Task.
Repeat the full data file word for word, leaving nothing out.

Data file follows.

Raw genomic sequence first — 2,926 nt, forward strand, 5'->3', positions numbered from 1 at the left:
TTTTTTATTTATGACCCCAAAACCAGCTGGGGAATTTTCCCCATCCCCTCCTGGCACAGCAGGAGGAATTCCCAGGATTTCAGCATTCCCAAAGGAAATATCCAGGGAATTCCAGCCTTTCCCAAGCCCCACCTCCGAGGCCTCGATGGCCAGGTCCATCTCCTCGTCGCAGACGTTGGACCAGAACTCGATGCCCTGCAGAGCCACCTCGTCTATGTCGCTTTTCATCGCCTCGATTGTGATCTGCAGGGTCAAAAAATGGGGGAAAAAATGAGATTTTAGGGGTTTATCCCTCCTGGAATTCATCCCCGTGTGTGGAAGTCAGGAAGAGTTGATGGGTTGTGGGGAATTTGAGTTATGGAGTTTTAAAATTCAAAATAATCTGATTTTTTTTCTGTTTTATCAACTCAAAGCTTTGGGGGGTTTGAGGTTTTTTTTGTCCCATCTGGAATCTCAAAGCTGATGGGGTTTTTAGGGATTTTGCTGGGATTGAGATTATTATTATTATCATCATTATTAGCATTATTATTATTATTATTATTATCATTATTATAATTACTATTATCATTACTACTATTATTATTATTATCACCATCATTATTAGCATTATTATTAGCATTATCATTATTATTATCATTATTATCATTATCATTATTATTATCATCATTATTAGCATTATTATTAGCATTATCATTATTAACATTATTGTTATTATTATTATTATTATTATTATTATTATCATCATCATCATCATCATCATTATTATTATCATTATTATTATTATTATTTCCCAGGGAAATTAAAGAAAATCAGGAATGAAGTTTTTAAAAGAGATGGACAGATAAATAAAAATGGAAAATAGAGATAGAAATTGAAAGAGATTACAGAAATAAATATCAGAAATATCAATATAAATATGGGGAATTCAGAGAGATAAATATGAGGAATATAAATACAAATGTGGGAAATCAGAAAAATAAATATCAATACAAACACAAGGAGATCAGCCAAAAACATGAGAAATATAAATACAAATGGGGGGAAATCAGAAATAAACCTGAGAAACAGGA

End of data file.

Raw genomic sequence first — 2,926 nt, forward strand, 5'->3', positions numbered from 1 at the left:
TTTTTTATTTATGACCCCAAAACCAGCTGGGGAATTTTCCCCATCCCCTCCTGGCACAGCAGGAGGAATTCCCAGGATTTCAGCATTCCCAAAGGAAATATCCAGGGAATTCCAGCCTTTCCCAAGCCCCACCTCCGAGGCCTCGATGGCCAGGTCCATCTCCTCGTCGCAGACGTTGGACCAGAACTCGATGCCCTGCAGAGCCACCTCGTCTATGTCGCTTTTCATCGCCTCGATTGTGATCTGCAGGGTCAAAAAATGGGGGAAAAAATGAGATTTTAGGGGTTTATCCCTCCTGGAATTCATCCCCGTGTGTGGAAGTCAGGAAGAGTTGATGGGTTGTGGGGAATTTGAGTTATGGAGTTTTAAAATTCAAAATAATCTGATTTTTTTTCTGTTTTATCAACTCAAAGCTTTGGGGGGTTTGAGGTTTTTTTTGTCCCATCTGGAATCTCAAAGCTGATGGGGTTTTTAGGGATTTTGCTGGGATTGAGATTATTATTATTATCATCATTATTAGCATTATTATTATTATTATTATTATCATTATTATAATTACTATTATCATTACTACTATTATTATTATTATCACCATCATTATTAGCATTATTATTAGCATTATCATTATTATTATCATTATTATCATTATCATTATTATTATCATCATTATTAGCATTATTATTAGCATTATCATTATTAACATTATTGTTATTATTATTATTATTATTATTATTATTATCATCATCATCATCATCATCATTATTATTATCATTATTATTATTATTATTTCCCAGGGAAATTAAAGAAAATCAGGAATGAAGTTTTTAAAAGAGATGGACAGATAAATAAAAATGGAAAATAGAGATAGAAATTGAAAGAGATTACAGAAATAAATATCAGAAATATCAATATAAATATGGGGAATTCAGAGAGATAAATATGAGGAATATAAATACAAATGTGGGAAATCAGAAAAATAAATATCAATACAAACACAAGGAGATCAGCCAAAAACATGAGAAATATAAATACAAATGGGGGGAAATCAGAAATAAACCTGAGAAACAGGA